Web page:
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I’m a huge fan of Google analytics because it’s incredibly addictive.
I can sit here in real time and see exactly where our OKTC readers are coming from across the country. What’s more, I can see the rise of mobile and I can even see you, the person, who just typed “KLIFF KINGSBURY SHIRTLESS” all in caps.
Stop it, Mom, just stop it.
The picture of Kingsbury shirtless arrived from a Texas A&M fan who included this OKTC mantra from the mailbag about a month ago, “Remember, it’s not gay if it’s Kliff Kingsbury.”
2012 has been an absolutely massive year for Outkick. For most of 2011 we were scrambling just trying to prove that an independent site like this could exist. 2012 is our first full calendar year, the time when we added a major national presenting sponsor — thanks Bud Light — and really blew up on the national stage in terms of traffic and prominent media placement. OKTC’s platform is only going to grow in 2013. One big part of that should be announced this week, but more will be coming.
All of it will be good news.
Since I’ve been completely open about our site traffic from the get-go, I thought I’d share our markets and compare the 2011 football season with the 2012 football season.
There’s a couple of reasons to do this, first, on a day-by-day basis it’s incredibly difficult to discern definite patterns. There’s a lot of data to consider, so I like to take a step back and examine things from a broader perspective occasionally.
Second, I’m fascinated by the value that the additions of Texas A&M and Missouri have brought to the SEC.
We’re a tiny part of the overall sports marketplace, but I think we’re a representative one. That is, our growth in readership is reflective of the overall growth in the SEC. We’re not just a Southern website, but that’s our base. The markets that Texas A&M and Mizzou have brought into the SEC have been fertile and energetic. (Much like the coeds who spend all day trying to figure out how to sleep with Kliff Kingsbury).
So I decided to break out our data from 2011 and compare it with 2012. To do so I decided to set my date just a couple of days before kickoff and then end it with the Army-Navy game. Basically, that way we’d cover the entire scope of the 2011 and 2012 regular seasons.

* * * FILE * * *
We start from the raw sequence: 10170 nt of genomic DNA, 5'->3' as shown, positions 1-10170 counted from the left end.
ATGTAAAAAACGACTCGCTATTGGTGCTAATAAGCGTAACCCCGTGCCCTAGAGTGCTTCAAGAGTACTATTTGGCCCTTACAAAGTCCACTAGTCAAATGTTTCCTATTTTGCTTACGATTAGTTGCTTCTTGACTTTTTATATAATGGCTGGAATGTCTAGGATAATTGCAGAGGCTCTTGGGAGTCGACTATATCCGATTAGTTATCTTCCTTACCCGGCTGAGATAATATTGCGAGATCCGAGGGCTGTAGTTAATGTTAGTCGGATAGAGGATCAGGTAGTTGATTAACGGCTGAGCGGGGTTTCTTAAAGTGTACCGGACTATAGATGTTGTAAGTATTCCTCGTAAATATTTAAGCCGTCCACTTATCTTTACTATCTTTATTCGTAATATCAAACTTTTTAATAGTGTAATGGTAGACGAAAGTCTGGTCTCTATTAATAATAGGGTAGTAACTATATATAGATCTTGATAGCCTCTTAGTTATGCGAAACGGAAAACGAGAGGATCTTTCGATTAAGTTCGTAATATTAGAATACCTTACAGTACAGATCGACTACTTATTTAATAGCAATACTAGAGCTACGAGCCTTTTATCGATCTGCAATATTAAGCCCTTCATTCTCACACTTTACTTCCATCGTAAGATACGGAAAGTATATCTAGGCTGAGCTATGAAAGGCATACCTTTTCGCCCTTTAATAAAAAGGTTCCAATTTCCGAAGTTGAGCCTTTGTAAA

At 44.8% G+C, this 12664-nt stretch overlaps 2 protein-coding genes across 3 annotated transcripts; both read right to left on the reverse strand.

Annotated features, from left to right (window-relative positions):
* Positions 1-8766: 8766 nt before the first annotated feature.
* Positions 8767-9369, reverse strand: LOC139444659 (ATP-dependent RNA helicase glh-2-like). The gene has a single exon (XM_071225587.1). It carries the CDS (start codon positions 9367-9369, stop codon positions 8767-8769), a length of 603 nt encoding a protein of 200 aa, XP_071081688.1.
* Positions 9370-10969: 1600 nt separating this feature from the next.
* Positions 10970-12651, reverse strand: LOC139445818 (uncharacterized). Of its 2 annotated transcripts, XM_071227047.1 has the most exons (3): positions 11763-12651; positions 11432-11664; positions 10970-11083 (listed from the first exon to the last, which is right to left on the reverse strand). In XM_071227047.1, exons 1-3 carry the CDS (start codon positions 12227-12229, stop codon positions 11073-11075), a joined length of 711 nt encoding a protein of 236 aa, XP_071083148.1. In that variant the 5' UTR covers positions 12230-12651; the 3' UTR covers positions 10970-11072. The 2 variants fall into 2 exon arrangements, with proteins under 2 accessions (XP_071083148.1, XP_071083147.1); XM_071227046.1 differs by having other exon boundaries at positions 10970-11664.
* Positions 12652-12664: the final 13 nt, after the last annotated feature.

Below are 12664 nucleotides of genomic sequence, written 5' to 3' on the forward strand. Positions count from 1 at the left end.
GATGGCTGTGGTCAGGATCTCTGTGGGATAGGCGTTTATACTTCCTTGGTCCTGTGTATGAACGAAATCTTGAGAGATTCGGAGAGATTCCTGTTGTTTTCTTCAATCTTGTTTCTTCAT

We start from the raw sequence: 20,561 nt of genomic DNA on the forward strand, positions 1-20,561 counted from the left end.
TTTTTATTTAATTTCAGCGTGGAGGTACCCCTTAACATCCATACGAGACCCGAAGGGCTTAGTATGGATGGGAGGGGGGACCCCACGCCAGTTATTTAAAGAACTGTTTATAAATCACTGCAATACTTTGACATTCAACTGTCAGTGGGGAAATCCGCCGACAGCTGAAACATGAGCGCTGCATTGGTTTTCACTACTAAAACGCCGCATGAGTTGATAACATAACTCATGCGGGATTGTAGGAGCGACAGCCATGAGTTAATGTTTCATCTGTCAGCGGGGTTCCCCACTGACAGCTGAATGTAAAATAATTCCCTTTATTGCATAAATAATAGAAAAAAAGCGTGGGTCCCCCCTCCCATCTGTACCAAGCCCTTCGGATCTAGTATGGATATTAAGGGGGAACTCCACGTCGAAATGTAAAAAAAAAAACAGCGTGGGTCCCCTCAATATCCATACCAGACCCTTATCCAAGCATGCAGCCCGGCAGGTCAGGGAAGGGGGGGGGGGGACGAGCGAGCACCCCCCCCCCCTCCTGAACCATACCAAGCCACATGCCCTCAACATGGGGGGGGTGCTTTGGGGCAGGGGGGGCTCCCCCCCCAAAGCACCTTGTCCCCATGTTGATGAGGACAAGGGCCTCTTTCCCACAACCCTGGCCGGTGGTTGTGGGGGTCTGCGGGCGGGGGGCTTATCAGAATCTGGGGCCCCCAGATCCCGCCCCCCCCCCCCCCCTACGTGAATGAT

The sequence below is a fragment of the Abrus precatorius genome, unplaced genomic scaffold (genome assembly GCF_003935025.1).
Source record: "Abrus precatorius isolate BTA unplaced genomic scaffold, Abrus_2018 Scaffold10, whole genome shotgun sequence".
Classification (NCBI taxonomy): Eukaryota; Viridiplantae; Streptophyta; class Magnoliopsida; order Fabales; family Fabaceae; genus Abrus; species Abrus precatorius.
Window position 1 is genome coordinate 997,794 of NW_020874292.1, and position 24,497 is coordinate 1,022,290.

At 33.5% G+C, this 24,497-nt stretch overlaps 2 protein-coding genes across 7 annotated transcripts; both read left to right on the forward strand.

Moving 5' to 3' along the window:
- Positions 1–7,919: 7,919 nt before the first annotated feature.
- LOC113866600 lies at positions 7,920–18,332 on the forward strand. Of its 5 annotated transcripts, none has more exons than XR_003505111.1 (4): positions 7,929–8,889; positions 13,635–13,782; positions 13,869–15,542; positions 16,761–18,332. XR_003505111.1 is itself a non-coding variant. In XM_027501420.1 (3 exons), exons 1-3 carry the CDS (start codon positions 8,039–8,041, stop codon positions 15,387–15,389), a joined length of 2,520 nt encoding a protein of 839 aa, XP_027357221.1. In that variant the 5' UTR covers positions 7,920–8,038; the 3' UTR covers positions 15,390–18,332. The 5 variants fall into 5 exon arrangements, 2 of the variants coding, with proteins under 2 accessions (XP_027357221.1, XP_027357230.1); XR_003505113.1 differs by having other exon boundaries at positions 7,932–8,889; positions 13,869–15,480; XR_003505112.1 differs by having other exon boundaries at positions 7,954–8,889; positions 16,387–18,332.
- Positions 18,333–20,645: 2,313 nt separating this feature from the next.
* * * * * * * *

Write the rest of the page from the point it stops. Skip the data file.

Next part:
2011’s football season vs. 2012’s football season
In 2011 we had 727,000 unique visitors to OKTC from August 27th to December 8th.
In 2012 we had 1.45 million unique visitors from August 27th to December 8th.
That’s a massive growth rate that’s reflective of y’all’s willingness to share our articles and get your friends visiting the site. I need to break out the demographics of our unique visitors, but using Twitter as a rough approximation of our audience, I’m confident that OKTC’s audience is both younger and better educated than just about any sports website in the country. We also have a ton of smart women, much more smart women as a percentage of our overall readership than just about any sports site in the country. (Don’t worry, there are also plenty of dumb Alabama fans too).
I focus on unique visitor numbers because those are the numbers I want to grow the most. Page views can be manipulated much easier — hello slideshows! — than unique visitors can. For instance, we grew our page views much more than double and that’s despite adding a mobile site that represented a substantial portion of our audience. Mobile sites, at least right now, do not lend themselves to tons of page views. Most mobile readers just click on direct links and read the story they clicked on. (While I focus on unique visitors I will acknowledge that metric is not perfec either. For instance, we could easily triple our unique visitors by going after search more aggressively and just adding a ton of stories for search purposes. So far we haven’t done that. Unique visitors isn’t a perfect metric, but it’s the most reliable. Most of our unique visitors, over 80% are returning readers as well. And that’s what i care about the most, that the people who come to OKTC keep coming back to be entertained.)